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third reality. essential if the other two are to be achieved, is the necessity, my fellow american., -- my fellow americans, for unity in our country, for tolerance and forbearance, for holding together as a family. and we must make a great decision: are we to be one nation, or are we to be a nation divided between black and white, between rich and poor, between north and south, between young and old? i take my stand. we are and we must be one nation -- united by liberty and justice for all, one nation under god, indivisible, with liberty and justice for all. this is our america.
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there can be no compromise on securing of human rights. if america is to make a crucial judgment of leadership, in this coming election, then let that selection be made without either candidate hedging or equivocating. winning the presidency for me is not worth the price of silence or evasion on the issue of human rights. [applause] hubert humphrey: and winning the presidency, and listen well, winning the presidency is not worth a compact with extremism.
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[applause] hubert humphrey: i choose not simply to run for president. i seek to lead a great nation. and either we achieve true justice in our land or we shall doom ourselves to a terrible exhaustion of body and spirit. i base my entire candidacy on the belief which comes from the very depth of my soul, which comes from basic religious conviction that the american people will stand up, that they will stand up for justice and fair play, and that they will respond to the call of one citizenship, one citizenship open to all for all americans.
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[applause] the americaney: presidency is a great and powerful office, but it is not all powerful. it depends most of all on the will and the faith and the dedication and the wisdom of the american people. [applause] know, asmphrey: and i essentialthere is strength in the american people. and tonight, i call you, i call you, the american people -- not to be of one mind, but to be of one spirit. i call you, the american, not to
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security, false promises and ease, but to a new sense of purpose, a new dedication, and a new commitment. remember those that founded this republic said that in order to secure these inalienable rights of life, liberty, and the pursuit of happiness, they pledged their life, their fortunes, and their sacred honor. i submit, my fellow americans, we dared to no less in our time dothis republic -- we dare no less in our time if this republic is to survive. so, i call you forth, i call forth that basic goodness that is there. i call you to risk the hard path of greatness. and i say to america, put aside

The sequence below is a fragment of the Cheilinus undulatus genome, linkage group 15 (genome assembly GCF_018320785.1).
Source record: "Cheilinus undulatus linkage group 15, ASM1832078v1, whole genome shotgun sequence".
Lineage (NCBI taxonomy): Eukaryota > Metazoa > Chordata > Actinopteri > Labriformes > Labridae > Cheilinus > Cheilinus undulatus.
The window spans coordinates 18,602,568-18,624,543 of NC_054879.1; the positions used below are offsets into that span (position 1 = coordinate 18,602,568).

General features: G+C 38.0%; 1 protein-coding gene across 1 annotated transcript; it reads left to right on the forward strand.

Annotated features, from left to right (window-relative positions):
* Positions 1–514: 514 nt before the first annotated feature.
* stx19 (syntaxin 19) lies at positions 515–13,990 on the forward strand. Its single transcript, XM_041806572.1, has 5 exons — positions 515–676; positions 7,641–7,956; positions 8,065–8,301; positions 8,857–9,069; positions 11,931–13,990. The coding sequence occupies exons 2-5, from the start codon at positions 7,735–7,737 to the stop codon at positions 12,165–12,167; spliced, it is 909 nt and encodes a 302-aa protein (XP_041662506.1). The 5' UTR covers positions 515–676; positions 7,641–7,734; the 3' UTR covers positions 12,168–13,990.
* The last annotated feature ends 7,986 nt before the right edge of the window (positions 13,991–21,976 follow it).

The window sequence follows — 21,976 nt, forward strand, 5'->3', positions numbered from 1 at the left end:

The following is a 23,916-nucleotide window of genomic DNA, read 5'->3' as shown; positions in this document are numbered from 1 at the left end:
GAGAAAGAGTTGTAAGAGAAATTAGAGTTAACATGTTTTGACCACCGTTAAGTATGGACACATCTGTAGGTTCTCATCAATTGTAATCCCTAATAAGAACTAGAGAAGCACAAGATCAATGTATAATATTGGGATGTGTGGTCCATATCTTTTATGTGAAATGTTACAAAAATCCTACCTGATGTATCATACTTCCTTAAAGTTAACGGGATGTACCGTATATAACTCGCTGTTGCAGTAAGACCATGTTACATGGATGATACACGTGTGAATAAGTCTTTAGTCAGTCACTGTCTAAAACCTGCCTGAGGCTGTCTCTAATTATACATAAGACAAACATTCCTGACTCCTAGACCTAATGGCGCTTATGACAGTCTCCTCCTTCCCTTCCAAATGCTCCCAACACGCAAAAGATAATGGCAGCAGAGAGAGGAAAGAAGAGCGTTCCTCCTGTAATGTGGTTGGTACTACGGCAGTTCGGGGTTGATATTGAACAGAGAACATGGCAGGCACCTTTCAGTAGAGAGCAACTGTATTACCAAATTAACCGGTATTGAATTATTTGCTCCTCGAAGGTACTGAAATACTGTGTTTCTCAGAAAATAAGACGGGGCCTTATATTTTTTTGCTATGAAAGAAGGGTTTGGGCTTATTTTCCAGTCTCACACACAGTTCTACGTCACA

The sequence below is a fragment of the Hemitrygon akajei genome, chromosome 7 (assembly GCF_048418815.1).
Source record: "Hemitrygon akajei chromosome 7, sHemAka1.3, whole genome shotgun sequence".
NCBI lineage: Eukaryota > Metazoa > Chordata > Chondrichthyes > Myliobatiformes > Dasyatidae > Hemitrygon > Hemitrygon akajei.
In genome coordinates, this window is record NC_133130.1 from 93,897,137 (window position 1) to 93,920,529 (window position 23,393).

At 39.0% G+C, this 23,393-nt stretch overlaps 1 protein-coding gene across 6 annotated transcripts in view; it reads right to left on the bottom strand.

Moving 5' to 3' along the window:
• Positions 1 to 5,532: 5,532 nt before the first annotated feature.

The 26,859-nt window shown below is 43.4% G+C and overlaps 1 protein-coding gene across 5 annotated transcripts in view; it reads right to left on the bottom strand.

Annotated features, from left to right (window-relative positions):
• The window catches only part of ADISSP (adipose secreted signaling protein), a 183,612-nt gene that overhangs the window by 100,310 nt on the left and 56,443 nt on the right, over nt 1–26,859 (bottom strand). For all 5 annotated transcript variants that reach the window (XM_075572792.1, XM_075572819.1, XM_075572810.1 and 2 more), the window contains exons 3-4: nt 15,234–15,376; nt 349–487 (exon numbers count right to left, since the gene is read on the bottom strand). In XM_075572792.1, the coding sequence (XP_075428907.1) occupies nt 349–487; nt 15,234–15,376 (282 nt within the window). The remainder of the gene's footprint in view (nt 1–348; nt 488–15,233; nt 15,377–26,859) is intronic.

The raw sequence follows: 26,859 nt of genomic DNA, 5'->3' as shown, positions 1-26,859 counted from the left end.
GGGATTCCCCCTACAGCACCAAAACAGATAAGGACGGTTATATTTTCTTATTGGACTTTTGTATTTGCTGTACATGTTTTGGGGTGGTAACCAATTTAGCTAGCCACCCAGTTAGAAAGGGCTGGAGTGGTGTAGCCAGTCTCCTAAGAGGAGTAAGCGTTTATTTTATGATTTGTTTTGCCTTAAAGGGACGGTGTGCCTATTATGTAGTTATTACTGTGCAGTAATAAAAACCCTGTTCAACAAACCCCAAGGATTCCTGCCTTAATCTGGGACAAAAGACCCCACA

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recriminations and dissension. turn away from violence and hatred. believe and what america can do and believe in what america can be, and with the help of that vast, on unfrightened, dedicated majority of americans, i say to our nation tonight -- i am ready to lead our country. [applause] ♪ [captioning performed by the national captioning institute, which is responsible for its caption content and accuracy. visit] [captions copyright national
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cable satellite corp. 2016] >> "road to the white house " runs at 10 a.m. eastern every sunday. this is american history tv, only on c-span3. >> this weekend on the c-span cities tour, with our comcast cable partners, we will explore the history and literary life of provo, utah. great rarewcase many --ks, including break him brigham young's copy of the book ine'srmon and thomas pa copy of "common sense." he wanted this sold for a soldier's mittens. they had a falling out, and price paine lowered the
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and said anybody can print it. that is one reason that book is so well-known and printed. discussion of anti-mormonism in america, from the 1830's to their current status as a religious minority. >> the latter-day saints are not only a religious minority, but a religious minority that over time has figured in disproportionately visible ways in the debates about religion. >> take a tour of the brigham young museum of paleontology and see the dinosaur skeletons. they talk about how the fossils were gathered from utah and outside states. >> when you can hide the armature and the still supports, the animal looks more alive, in the sense that you get the